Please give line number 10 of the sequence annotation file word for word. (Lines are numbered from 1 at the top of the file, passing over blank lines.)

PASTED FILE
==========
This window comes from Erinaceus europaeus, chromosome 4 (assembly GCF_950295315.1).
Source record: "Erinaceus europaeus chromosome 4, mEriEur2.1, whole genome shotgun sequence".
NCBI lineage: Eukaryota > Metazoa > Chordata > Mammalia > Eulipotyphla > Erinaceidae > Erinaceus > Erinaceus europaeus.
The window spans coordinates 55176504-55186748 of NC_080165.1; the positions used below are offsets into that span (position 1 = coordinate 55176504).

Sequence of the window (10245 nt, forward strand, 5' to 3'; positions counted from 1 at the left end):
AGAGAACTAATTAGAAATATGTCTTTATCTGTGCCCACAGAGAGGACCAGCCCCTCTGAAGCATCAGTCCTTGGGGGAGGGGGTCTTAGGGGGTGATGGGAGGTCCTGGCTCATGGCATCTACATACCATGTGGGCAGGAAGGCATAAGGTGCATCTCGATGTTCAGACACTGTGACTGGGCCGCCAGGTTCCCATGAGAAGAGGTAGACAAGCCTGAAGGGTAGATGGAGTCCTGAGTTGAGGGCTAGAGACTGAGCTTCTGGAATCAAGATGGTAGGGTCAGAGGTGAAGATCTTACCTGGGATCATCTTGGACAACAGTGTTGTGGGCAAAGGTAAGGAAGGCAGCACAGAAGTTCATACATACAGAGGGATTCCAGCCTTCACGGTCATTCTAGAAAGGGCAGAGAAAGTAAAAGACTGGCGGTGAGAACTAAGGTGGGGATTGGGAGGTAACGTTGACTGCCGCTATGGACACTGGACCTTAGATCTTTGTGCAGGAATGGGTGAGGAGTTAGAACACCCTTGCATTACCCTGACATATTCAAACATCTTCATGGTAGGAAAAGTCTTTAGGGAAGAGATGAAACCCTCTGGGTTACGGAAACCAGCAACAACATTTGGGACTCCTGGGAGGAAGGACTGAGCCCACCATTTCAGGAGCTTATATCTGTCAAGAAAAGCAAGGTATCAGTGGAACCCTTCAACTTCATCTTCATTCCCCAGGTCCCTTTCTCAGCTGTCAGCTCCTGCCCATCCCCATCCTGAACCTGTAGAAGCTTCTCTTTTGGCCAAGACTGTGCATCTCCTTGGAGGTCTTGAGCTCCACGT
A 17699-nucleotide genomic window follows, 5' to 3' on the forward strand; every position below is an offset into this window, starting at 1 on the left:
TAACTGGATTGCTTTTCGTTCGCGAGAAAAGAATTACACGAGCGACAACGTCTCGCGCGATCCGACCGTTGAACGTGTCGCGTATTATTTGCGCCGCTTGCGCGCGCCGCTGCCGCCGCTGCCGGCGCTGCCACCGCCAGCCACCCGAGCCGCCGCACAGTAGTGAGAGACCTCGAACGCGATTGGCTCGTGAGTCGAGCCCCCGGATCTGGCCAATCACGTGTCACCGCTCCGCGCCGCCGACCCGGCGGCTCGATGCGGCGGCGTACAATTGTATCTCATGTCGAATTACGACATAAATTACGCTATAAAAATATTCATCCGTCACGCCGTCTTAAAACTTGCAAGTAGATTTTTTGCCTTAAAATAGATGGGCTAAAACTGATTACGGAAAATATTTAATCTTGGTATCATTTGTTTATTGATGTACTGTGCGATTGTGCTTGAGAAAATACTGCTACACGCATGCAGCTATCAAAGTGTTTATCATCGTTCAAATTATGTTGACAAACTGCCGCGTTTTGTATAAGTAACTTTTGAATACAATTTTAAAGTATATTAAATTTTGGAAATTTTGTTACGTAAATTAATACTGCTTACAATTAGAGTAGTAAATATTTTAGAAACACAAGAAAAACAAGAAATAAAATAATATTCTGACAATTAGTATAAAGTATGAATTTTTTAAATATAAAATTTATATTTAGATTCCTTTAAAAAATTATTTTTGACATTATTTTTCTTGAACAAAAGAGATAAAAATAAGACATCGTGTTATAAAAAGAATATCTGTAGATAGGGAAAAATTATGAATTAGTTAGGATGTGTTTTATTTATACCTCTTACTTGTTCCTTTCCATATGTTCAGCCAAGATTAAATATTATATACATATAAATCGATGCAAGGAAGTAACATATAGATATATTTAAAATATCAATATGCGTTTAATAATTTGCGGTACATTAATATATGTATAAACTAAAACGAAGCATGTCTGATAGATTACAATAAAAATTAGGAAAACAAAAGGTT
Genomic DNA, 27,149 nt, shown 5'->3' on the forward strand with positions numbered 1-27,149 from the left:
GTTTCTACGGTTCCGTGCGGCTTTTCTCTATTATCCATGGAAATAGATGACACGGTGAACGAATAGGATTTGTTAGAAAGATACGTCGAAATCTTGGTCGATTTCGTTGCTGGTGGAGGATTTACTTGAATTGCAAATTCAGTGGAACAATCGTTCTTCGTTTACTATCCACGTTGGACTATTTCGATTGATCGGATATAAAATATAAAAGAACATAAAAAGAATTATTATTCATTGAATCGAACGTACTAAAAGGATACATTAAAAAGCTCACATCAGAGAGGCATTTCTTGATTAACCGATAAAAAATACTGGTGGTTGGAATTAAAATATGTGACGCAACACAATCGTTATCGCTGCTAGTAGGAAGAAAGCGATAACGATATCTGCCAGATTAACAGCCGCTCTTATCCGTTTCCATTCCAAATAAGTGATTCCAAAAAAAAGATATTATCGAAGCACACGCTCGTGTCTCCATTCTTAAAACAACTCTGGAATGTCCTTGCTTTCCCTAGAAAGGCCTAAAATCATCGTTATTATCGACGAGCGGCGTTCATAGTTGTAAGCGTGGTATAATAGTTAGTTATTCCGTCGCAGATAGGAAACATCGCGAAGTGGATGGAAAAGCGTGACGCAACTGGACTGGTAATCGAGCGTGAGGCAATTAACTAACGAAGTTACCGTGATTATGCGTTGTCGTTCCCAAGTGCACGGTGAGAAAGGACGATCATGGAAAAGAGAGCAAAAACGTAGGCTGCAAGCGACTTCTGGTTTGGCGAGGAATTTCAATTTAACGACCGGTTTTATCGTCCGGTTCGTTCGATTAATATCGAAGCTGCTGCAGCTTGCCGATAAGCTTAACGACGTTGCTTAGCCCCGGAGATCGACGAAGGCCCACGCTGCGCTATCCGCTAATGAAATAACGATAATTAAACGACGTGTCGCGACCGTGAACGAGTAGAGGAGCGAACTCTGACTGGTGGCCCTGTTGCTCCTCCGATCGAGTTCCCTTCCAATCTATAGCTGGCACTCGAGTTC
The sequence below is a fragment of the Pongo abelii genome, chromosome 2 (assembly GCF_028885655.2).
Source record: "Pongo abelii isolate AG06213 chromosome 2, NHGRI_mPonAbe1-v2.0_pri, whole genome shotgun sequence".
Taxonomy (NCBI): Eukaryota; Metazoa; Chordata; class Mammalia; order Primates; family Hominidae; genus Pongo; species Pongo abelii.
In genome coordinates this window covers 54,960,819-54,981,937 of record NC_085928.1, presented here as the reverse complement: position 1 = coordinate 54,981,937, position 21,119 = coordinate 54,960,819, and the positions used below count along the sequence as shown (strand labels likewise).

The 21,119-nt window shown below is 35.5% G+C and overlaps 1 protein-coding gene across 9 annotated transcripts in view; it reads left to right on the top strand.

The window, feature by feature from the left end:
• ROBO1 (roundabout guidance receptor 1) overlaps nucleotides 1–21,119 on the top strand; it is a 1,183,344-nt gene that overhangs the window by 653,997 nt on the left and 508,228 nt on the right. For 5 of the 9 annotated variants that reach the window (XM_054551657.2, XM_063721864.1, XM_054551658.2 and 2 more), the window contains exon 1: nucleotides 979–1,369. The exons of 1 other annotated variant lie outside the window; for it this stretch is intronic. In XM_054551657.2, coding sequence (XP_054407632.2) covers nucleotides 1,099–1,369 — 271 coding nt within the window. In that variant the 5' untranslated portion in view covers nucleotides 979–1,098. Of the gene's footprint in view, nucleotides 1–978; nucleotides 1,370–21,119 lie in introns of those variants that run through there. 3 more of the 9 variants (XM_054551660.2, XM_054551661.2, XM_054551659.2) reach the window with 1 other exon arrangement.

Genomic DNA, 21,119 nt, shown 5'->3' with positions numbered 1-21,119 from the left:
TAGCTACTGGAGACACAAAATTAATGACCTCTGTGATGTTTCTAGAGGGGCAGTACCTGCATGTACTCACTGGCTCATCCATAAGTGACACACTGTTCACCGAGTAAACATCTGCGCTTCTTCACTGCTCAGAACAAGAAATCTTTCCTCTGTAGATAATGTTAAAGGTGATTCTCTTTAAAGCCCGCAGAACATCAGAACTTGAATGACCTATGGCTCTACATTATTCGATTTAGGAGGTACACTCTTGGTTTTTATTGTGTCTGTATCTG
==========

GTTTCTACGGTTCCGTGCGGCTTTTCTCTATTATCCATGGAAATAGATGACACGGTGAACGAATAGGATTTGTTAGAAAGATACGTCGAAATCTTGGTCGATTTCGTTGCTGGTGGAGGATTTACTTGAATTGCAAATTCAGTGGAACAATCGTTCTTCGTTTACTATCCACGTTGGACTATTTCGATTGATCGGATATAAAATATAAAAGAACATAAAAAGAATTATTATTCATTGAATCGAACGTACTAAAAGGATACATTAAAAAGCTCACATCAGAGAGGCATTTCTTGATTAACCGATAAAAAATACTGGTGGTTGGAATTAAAATATGTGACGCAACACAATCGTTATCGCTGCTAGTAGGAAGAAAGCGATAACGATATCTGCCAGATTAACAGCCGCTCTTATCCGTTTCCATTCCAAATAAGTGATTCCAAAAAAAAGATATTATCGAAGCACACGCTCGTGTCTCCATTCTTAAAACAACTCTGGAATGTCCTTGCTTTCCCTAGAAAGGCCTAAAATCATCGTTATTATCGACGAGCGGCGTTCATAGTTGTAAGCGTGGTATAATAGTTAGTTATTCCGTCGCAGATAGGAAACATCGCGAAGTGGATGGAAAAGCGTGACGCAACTGGACTGGTAATCGAGCGTGAGGCAATTAACTAACGAAGTTACCGTGATTATGCGTTGTCGTTCCCAAGTGCACGGTGAGAAAGGACGATCATGGAAAAGAGAGCAAAAACGTAGGCTGCAAGCGACTTCTGGTTTGGCGAGGAATTTCAATTTAACGACCGGTTTTATCGTCCGGTTCGTTCGATTAATATCGAAGCTGCTGCAGCTTGCCGATAAGCTTAACGACGTTGCTTAGCCCCGGAGATCGACGAAGGCCCACGCTGCGCTATCCGCTAATGAAATAACGATAATTAAACGACGTGTCGCGACCGTGAACGAGTAGAGGAGCGAACTCTGACTGGTGGCCCTGTTGCTCCTCCGATCGAGTTCCCTTCCAATCTATAGCTGGCACTCGAGTTC